> the code, up-til-now.

Sure, I originally wanted to do it in the 'right way' in NTS, but then I
realized that was impossible while keeping compatibility and it was a
real pain to reimplement it.

On Wed, 21. Sep 2005, 11.26.53 11:26:53, Taco Hoekwater wrote:
> Hans Hagen wrote:
> >so what happens if you remove the optimizations (forget about 100%
> >compatibility)
>
> Probably (hopefully) nothing except some bloat in the data structure,
> but I won't take bets on that.

But the only optimization is not changing the ligkerns in the first line
of the paragraph while hyphenating, right? Then removing that would be
even worse, but the difference is so small, anyway; this optimization is
really not a problem.

> >>It is also near-impossible to fix while maintaining compatibility,
> >>which is probably why no-one has seriously attempted to clean up
> >>the code, up-til-now.
> >
> >
> >but we don't care much about that part of compatibility, do we?
>
> Nah. (but it was a big issue for etex, nts, and pdftex-in-dvi mode)

Exactly, it was a nightmare for me.

On Wed, 21. Sep 2005, 06.25.50 06:25:50, Thanh Han The wrote:
> My first thought is that some small modifications to
> \showlist and \showbox will help a lot. It's easy to write
> additional info like dimensions of each item in the list, or
> in case of characters the filename of a tfm with fontsize
> (or we may write the dimensions of each char as Hans
> suggested, but this is an overkill IMHO).

If I get the dimensions of characters explicitly, then I don't need to
access/know the metric files. But this changes if I want to handle
the hyphenation locally (which seems like the only way). Then I need
also the ligkerns so I would either also need them explicitly (I mean
the ligkern programs) -- that would be quite complicated to export (and
import) -- or I would need to access the metric files anyway.

Therefore the explicit char dimensions seems like a temporary solution
only and I don't think it's worth doing.

> My feeling is that we need to work out the specification and
> format of the  node list'' first. In the first step, I
> would prefer to have only node-specific things, eg only what
> comes out after a box construction. I also got a similar
> request: to provide a primitive that writes out the content
> of a box and another primitive to re-construct that box back
> from the output. We can start with this and make further
> extensions later on.

Well, I think that the \showlists output contains everything except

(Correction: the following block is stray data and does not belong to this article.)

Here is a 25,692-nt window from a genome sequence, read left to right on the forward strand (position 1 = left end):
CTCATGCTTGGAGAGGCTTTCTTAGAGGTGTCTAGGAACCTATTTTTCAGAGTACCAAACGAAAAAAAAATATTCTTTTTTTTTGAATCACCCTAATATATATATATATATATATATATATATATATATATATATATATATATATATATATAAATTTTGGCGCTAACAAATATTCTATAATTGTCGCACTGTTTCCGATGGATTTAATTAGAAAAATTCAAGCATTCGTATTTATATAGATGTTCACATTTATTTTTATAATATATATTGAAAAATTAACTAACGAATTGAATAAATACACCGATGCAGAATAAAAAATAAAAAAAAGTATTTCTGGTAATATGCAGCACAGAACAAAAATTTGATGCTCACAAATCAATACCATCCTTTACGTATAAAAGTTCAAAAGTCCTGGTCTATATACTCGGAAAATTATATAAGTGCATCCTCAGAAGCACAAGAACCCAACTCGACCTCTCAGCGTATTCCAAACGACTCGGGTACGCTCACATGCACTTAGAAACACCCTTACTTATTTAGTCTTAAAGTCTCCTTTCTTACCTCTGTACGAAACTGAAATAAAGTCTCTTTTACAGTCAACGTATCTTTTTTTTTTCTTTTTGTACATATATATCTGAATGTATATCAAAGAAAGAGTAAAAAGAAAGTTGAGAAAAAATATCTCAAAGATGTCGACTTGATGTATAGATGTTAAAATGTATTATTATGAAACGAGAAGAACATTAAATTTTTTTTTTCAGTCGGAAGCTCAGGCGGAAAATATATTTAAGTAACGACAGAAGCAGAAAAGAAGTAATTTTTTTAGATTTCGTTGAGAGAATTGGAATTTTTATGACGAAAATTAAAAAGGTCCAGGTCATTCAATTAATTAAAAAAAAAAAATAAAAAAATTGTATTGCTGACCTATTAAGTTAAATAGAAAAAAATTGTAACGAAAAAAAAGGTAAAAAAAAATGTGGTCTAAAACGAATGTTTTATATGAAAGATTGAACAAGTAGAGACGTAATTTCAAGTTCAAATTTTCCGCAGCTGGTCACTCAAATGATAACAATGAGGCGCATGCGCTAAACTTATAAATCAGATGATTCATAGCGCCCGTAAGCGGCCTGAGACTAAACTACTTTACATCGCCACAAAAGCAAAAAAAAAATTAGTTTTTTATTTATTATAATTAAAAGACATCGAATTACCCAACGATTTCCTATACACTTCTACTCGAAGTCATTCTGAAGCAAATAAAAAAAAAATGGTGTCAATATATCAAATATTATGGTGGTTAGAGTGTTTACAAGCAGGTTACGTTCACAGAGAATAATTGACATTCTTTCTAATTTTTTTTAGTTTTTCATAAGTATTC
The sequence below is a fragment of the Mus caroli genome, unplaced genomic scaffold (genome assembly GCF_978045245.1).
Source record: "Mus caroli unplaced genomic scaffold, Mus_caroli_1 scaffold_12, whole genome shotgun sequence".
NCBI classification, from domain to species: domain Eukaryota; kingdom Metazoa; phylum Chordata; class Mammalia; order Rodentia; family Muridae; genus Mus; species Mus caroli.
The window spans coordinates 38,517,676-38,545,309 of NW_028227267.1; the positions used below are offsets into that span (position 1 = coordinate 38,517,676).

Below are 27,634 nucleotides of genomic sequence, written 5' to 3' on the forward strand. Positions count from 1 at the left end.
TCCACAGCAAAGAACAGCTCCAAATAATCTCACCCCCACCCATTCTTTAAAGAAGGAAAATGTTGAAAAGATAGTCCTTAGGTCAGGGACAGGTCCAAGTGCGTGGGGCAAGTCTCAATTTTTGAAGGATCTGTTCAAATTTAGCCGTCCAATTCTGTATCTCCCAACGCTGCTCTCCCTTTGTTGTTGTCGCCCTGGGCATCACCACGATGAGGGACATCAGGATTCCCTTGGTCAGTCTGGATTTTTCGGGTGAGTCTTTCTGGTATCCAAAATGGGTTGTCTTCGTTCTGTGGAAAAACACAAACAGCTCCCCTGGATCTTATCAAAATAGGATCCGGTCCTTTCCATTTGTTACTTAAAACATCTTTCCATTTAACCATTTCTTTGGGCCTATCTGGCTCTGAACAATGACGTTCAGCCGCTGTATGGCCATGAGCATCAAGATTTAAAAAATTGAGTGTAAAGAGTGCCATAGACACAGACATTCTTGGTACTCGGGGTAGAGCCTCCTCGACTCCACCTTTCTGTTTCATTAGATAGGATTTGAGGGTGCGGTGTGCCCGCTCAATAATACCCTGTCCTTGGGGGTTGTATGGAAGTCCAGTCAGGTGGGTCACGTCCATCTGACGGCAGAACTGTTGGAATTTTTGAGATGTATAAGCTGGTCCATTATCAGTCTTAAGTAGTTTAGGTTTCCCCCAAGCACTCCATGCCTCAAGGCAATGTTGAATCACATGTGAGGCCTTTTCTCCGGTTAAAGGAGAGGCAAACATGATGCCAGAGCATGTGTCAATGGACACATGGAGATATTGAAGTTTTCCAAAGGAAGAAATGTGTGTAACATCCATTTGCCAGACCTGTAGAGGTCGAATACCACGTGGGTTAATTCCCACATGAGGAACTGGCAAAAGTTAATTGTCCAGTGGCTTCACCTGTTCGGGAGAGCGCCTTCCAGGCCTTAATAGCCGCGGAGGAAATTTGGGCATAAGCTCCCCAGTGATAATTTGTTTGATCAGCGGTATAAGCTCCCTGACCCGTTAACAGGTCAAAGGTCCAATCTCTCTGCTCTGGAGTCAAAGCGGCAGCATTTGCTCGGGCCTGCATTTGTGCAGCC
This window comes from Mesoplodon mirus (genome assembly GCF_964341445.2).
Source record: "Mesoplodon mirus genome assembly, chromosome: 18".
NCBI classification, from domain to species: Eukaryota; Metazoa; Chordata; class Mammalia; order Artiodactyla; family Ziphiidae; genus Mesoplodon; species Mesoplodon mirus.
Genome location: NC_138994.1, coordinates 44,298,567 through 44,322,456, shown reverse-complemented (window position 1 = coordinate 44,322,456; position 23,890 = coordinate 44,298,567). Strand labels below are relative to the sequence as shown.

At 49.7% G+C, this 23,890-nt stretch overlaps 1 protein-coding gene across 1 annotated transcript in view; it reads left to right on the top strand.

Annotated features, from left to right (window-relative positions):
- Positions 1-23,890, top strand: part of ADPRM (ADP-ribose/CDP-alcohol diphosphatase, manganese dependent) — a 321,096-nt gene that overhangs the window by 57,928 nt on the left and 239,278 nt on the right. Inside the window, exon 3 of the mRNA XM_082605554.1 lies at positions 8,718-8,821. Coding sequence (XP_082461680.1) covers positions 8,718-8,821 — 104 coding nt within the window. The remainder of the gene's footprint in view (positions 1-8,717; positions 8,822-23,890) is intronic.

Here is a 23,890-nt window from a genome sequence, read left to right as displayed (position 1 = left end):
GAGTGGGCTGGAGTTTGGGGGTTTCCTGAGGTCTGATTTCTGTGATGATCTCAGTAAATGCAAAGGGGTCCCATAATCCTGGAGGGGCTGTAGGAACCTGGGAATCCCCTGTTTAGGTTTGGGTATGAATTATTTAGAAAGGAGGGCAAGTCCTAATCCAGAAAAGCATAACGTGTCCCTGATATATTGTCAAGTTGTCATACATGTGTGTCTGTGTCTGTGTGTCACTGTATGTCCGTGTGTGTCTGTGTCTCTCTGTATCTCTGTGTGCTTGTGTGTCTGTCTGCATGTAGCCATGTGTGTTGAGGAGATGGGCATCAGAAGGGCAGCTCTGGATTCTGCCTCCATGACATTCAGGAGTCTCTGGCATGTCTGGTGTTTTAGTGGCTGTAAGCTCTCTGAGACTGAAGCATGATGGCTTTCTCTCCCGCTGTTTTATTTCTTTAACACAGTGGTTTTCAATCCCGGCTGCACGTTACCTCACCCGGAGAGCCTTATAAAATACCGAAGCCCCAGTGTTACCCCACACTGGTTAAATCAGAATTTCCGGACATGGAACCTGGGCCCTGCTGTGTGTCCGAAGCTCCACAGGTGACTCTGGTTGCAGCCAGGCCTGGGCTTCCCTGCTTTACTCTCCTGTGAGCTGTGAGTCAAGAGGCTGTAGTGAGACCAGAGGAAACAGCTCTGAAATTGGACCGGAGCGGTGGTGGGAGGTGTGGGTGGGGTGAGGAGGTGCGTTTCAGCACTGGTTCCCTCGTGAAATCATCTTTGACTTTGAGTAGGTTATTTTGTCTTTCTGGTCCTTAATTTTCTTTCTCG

the reliable font id (and the language id?) and it is parseable. Well,
the syntax could be slightly changed to make it more compatible with the
input syntax (or maybe it can be really written in the input syntax) or
to be better parseable by a plugin but the information carried by the
syntax is the real matter.

If I have all referenced fonts explicitly defined at the beginning (with
maybe some renaming of the font ids when conflicts arise (can it happen?))
then I'm happy.

So with the current syntax it would be something like:

\tenrm=select font cmr10.
\twelveit=select font cmti10 at 12.0pt.
\hbox(6.94444+1.94444)x435.9297, glue set 318.73502fil
.\hbox(0.0+0.0)x0.0
.\tenrm F
.\kern-0.83334
.\tenrm r
.\tenrm e
.\tenrm e
.\tenrm -
.\discretionary
.\tenrm s
.\tenrm h
.\tenrm a
.\tenrm p
.\kern0.27779
.\tenrm e
.\glue 3.33333 plus 1.66666 minus 1.11111
.\twelveit t
.\twelveit e
.\twelveit x
.\twelveit t

or in the input syntax:

\font\tenrm=cmr10 at 10.0pt
\font\twelveit=cmti10 at 12.0pt
\hbox to 435.9297pt {%
\hbox{}%
\tenrm
F\kern -0.83334pt r{}e{}e%
[...]
.\twelveit
t{}e{}x{}t%

It seems that the input syntax would have to prevent the normal ligkern
building, that would be quite awkward.

So maybe some customary syntax in between.

> At the moment I cannot see clearly what is needed, but I am
> willing to write some extensions so that we can experiment with
> to see what is really needed and perhaps change what have been done.

I can even play myself and then send a patch (as was suggested). I only
need to install the right sources, I'll be grateful for pointing me to
them and telling me any building tricks if needed.

Best regards to all,

--ksk